My hat is off to Jerome Kern, who wrote this song for the musical "Sally" in 1929:
Look for the silver lining
When e'er a cloud appears in the blue.
Remember somewhere the sun is shining,
And so the right thing to do,
Is make it shine for you.
A heart, full of joy and gladness,
Will always banish sadness and strife.
So always look for the silver lining,
And try to find the sunny side of life.
My current stitchery project includes a piece of shiny gray lining fabric, so I can't help but hear Andy Williams or Judy Garland singing Kern's song about the silver lining.
Perhaps the first time I made the big journey to Omaha as a child, we dined in the fancy Silver Lining restaurant at the Omaha Municipal Airport. In that era of sophisticated airline travel one was more likely to dine on scallops or steak than McMuffins while watching planes take off and land.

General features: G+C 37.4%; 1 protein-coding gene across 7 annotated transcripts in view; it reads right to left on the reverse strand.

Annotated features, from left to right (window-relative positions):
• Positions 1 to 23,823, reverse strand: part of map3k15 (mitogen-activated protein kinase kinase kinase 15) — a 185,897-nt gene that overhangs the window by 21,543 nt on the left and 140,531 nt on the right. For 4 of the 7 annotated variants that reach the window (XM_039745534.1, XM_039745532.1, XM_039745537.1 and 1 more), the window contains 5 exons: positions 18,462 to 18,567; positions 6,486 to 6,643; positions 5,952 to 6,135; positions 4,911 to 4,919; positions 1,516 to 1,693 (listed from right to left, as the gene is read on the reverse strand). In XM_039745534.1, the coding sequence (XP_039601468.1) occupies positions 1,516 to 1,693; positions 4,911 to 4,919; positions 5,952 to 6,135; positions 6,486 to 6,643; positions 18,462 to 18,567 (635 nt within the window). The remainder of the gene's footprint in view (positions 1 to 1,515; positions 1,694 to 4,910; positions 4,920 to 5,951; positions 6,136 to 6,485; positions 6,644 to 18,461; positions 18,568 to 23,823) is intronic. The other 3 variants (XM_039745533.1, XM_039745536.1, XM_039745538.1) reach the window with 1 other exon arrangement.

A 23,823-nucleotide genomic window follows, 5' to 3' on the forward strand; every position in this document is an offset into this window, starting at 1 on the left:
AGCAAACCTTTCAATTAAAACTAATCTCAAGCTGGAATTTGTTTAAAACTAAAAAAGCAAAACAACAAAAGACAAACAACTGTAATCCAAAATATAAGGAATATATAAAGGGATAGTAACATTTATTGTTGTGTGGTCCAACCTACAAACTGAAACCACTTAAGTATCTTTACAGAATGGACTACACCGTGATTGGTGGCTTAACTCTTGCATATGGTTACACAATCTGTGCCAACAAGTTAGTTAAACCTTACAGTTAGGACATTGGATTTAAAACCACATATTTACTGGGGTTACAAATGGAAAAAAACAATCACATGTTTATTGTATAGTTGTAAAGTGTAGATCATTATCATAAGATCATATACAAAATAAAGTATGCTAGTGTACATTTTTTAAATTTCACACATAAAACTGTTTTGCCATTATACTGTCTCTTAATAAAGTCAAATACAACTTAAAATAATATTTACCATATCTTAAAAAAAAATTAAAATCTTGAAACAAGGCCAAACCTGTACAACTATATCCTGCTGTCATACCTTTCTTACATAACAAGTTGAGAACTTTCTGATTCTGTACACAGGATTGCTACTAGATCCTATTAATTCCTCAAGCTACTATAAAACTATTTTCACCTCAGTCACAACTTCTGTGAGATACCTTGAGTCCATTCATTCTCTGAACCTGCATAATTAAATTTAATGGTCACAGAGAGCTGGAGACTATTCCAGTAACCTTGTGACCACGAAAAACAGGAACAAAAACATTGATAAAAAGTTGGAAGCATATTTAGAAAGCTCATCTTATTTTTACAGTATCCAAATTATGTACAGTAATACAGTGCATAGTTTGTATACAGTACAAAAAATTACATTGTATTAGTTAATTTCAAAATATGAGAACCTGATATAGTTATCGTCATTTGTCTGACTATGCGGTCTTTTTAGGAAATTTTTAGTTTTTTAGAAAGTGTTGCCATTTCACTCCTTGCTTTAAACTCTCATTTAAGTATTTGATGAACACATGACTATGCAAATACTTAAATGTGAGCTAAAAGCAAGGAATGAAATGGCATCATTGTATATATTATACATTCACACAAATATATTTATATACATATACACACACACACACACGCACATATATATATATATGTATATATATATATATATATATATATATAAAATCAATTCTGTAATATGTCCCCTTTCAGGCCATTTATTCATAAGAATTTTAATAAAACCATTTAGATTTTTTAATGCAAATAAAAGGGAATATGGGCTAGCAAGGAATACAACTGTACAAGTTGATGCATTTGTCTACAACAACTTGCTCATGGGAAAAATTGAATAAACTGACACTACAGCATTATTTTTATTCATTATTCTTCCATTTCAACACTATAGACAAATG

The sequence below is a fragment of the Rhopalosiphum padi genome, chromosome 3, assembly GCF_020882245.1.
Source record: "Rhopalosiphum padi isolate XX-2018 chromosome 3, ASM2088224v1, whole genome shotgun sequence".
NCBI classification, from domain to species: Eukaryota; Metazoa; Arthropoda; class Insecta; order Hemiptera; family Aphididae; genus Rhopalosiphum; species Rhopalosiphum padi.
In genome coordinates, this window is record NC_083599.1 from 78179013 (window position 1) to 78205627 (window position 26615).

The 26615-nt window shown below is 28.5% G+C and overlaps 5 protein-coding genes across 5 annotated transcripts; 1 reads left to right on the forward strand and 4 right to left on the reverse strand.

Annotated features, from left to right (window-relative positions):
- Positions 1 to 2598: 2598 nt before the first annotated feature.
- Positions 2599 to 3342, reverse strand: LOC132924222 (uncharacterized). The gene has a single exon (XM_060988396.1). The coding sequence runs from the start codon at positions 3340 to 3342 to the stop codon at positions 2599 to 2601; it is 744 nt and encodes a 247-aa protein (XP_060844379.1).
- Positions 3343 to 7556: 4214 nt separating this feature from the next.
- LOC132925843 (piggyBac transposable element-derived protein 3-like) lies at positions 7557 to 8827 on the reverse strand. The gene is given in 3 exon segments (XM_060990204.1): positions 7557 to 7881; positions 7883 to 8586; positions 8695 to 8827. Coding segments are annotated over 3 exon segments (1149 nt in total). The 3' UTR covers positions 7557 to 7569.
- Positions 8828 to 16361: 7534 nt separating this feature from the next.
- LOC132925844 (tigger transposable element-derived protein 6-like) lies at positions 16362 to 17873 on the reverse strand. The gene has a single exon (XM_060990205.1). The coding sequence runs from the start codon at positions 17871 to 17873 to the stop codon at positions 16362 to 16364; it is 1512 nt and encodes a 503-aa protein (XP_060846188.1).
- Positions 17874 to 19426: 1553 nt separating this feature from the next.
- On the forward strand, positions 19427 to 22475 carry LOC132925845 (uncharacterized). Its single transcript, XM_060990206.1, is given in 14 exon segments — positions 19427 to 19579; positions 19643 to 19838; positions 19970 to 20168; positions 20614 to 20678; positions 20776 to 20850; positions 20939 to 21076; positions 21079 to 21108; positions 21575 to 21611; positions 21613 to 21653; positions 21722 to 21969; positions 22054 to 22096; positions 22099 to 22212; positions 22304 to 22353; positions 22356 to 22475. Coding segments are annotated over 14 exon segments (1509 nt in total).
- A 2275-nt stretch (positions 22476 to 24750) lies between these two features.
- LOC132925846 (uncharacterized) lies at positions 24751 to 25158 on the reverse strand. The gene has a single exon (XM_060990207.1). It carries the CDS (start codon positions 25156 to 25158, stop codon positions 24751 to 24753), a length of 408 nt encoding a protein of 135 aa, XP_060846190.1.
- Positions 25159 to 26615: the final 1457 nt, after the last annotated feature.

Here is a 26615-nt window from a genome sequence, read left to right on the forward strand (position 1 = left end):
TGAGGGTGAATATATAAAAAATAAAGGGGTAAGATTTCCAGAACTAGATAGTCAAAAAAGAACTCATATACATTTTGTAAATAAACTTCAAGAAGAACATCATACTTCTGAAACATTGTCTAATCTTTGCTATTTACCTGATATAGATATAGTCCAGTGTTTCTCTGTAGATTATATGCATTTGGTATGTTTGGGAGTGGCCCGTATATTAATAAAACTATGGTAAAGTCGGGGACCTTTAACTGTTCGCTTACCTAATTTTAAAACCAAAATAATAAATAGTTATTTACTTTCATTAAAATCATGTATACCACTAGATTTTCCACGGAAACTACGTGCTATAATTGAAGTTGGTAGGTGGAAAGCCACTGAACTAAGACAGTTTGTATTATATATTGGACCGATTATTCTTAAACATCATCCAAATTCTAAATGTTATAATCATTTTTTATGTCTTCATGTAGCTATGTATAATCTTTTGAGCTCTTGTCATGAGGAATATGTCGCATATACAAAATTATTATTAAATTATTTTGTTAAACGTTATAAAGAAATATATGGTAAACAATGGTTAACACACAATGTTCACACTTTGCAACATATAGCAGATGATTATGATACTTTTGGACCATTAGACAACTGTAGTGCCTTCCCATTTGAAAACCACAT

Jumping ahead twenty years, my optimistic sister-in-law had a fabulous gift for mangling idioms. To her, "every hat had a silver lining." Guess my glass was half-empty on those frigid Nebraska nights, as I paraphrased, "every hat gives me static hair cling."
Every cloud has a silver lining
A poetic sentiment that even the gloomiest outlook contains some hopeful or consoling aspect. Cf. [1634 Milton Comus I. 93] Was I deceiv'd, or did a sable cloud Turn forth her silver lining on the night?
‘Every cloud’, says the proverb, ‘has a silver lining.’[1869 P. T. Barnum Struggles & Triumphs 406]
© 2007 Nancy L. Ruder